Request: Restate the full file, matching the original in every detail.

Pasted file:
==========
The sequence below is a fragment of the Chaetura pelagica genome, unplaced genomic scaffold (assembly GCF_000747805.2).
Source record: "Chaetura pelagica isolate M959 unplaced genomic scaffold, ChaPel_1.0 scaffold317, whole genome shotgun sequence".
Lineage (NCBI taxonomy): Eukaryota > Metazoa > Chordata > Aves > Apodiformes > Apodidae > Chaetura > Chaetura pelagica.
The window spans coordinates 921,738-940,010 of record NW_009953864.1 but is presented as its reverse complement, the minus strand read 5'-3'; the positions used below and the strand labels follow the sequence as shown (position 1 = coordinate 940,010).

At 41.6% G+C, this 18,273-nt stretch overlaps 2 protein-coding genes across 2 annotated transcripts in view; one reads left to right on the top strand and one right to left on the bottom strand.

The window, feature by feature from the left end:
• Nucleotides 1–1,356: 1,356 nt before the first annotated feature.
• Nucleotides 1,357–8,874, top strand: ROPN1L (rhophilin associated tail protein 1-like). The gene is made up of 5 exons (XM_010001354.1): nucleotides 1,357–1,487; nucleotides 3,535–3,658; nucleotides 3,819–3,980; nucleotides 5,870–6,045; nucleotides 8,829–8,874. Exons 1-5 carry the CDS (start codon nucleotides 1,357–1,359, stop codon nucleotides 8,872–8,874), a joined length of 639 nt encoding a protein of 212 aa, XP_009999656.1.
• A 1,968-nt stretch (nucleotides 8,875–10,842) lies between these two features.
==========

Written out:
The sequence below is a fragment of the Chaetura pelagica genome, unplaced genomic scaffold (assembly GCF_000747805.2).
Source record: "Chaetura pelagica isolate M959 unplaced genomic scaffold, ChaPel_1.0 scaffold317, whole genome shotgun sequence".
Lineage (NCBI taxonomy): Eukaryota > Metazoa > Chordata > Aves > Apodiformes > Apodidae > Chaetura > Chaetura pelagica.
The window spans coordinates 921,738-940,010 of record NW_009953864.1 but is presented as its reverse complement, the minus strand read 5'-3'; the positions used below and the strand labels follow the sequence as shown (position 1 = coordinate 940,010).

At 41.6% G+C, this 18,273-nt stretch overlaps 2 protein-coding genes across 2 annotated transcripts in view; one reads left to right on the top strand and one right to left on the bottom strand.

The window, feature by feature from the left end:
• Nucleotides 1–1,356: 1,356 nt before the first annotated feature.
• Nucleotides 1,357–8,874, top strand: ROPN1L (rhophilin associated tail protein 1-like). The gene is made up of 5 exons (XM_010001354.1): nucleotides 1,357–1,487; nucleotides 3,535–3,658; nucleotides 3,819–3,980; nucleotides 5,870–6,045; nucleotides 8,829–8,874. Exons 1-5 carry the CDS (start codon nucleotides 1,357–1,359, stop codon nucleotides 8,872–8,874), a joined length of 639 nt encoding a protein of 212 aa, XP_009999656.1.
• A 1,968-nt stretch (nucleotides 8,875–10,842) lies between these two features.